Apple CEO Tim Cook got testy after an analyst asked him if Apple has a ‘grand strategy’ (AAPL)

Tim Cook Apple CEOApple CEO Tim CookREUTERS/Carlo Allegri

Apple may have hit its targets in its fiscal fourth quarter, but investors are clearly not dazzled by the shrinking shipments across all of the company’s key product lines.

Shares of Apple fell about 3% in after hours trading on Tuesday. And CEO Tim Cook struggled to convince Wall Street that the company was poised for a new growth spurt.

But the moment that best defined the company’s current predicament came during the conference call on Tuesday, when Apple CEO Tim Cook fielded a remarkable question from an analyst and reacted in what can best be described as a defensive manner.

The analyst started by pointing out that Apple hasn’t released a major new product in a while, and then asked: “Does Apple have a grand strategy for the next 3-5 years? I know you’re not going to tell us, but do you have one?”

Cook responded by saying: “We have the strongest pipeline that we’ve ever had and we’re really confident about the things in it but as usual we’re not going to talk about what’s in it

The “strongest pipeline” phrase was standard Apple boilerplate language for these kinds of questions. But it was hard to miss a sense of annoyance in Cook’s voice, especially when he didn’t follow-on with any other comments, if even just some more platitudes about how focused on innovation Apple is.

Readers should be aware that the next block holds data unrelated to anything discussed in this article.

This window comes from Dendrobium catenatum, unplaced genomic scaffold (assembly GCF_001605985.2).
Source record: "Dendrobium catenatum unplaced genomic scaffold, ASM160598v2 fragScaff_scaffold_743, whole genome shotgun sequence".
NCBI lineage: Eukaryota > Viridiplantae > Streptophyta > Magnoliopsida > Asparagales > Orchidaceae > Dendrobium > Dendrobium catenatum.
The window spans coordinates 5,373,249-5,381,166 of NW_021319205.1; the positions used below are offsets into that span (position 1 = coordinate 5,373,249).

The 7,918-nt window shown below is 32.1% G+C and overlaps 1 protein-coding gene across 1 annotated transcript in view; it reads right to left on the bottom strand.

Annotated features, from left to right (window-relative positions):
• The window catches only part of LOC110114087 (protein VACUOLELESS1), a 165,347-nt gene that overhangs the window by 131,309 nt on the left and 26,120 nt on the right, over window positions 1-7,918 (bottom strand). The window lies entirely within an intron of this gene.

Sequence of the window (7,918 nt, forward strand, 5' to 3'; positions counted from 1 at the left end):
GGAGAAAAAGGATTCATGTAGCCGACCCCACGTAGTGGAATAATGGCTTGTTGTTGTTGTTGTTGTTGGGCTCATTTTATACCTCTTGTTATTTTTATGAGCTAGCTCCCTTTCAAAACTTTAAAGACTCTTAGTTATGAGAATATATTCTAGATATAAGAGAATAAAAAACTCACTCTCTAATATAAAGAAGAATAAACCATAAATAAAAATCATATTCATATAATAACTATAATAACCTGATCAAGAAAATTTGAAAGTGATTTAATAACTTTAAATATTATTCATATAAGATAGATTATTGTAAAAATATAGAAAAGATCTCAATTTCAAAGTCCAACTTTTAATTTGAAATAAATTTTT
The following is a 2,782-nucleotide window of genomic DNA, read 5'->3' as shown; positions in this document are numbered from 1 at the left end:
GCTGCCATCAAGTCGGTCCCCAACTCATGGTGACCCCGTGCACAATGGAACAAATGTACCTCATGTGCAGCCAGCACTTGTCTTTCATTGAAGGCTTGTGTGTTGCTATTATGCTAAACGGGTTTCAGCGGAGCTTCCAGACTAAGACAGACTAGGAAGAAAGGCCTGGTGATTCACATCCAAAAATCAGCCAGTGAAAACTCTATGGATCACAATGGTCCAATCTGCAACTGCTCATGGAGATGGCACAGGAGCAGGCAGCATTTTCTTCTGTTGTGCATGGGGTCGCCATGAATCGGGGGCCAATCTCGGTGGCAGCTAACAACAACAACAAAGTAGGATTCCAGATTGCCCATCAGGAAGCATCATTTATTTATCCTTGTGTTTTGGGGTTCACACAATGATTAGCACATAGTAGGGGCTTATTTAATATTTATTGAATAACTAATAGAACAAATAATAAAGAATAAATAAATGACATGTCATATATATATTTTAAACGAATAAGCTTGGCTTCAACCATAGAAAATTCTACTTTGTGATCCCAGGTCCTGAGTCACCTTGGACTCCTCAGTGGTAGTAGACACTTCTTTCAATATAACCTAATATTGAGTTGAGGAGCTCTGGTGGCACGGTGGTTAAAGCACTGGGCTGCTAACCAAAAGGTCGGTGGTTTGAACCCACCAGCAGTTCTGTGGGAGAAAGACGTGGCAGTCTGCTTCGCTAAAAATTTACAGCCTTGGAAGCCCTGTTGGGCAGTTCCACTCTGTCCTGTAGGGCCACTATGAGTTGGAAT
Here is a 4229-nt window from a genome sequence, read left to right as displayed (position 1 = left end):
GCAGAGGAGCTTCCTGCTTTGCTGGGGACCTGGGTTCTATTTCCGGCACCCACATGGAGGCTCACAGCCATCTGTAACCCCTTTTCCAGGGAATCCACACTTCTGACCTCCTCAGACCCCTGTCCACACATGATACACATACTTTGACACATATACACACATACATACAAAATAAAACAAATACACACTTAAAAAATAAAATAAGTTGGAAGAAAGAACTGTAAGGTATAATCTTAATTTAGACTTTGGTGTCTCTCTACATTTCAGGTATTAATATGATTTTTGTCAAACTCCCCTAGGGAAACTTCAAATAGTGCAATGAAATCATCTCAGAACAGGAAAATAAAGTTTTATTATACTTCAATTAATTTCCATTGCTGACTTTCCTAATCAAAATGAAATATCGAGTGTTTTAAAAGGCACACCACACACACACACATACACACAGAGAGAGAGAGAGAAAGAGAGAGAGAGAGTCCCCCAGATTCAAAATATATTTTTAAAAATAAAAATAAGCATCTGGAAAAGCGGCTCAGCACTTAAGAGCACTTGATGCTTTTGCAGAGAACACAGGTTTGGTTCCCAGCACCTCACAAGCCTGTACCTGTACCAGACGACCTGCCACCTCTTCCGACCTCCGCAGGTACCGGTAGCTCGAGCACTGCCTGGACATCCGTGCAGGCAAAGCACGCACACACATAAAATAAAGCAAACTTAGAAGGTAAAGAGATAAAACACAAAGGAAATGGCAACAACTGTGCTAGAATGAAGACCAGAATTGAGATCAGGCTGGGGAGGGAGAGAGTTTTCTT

Then something really interesting happened.

The unthinkable question

The analyst followed up by pressing on whether Apple has a grip on its strategy or if it simply reacts to changes to the market.

“We have a strong sense of where things go and we’re very agile to shift it,” Cook said tersely.

It was a striking sign of how much Apple’s reputation has changed from even just a few years ago, as the company experiences three quarters of declining revenue and struggles to unveil a new, game-changing gadget.

Apple was the undisputed leader of the tech industry during the Steve Jobs era. It would have been unthinkable for a Wall Street analyst to have the temerity to ask whether the company has a grand strategy or simply reacts to others.

Apple is the maker of the iPhone. The company does not react to others; It sets the agenda.

But these days, the Wall Street analysts who asked questions on Apple’s call on Tuesday aren’t taking anything for granted. As a group, they pressed the company’s leadership for more information on the direction of the company — like the long-rumored Apple Car — or details about its financial operations.

The clearest takeaway from Apple earnings call: No one takes Apple’s word for anything anymore. On India potential, next growth drivers etc

— Shira Ovide (@ShiraOvide) October 25, 2016

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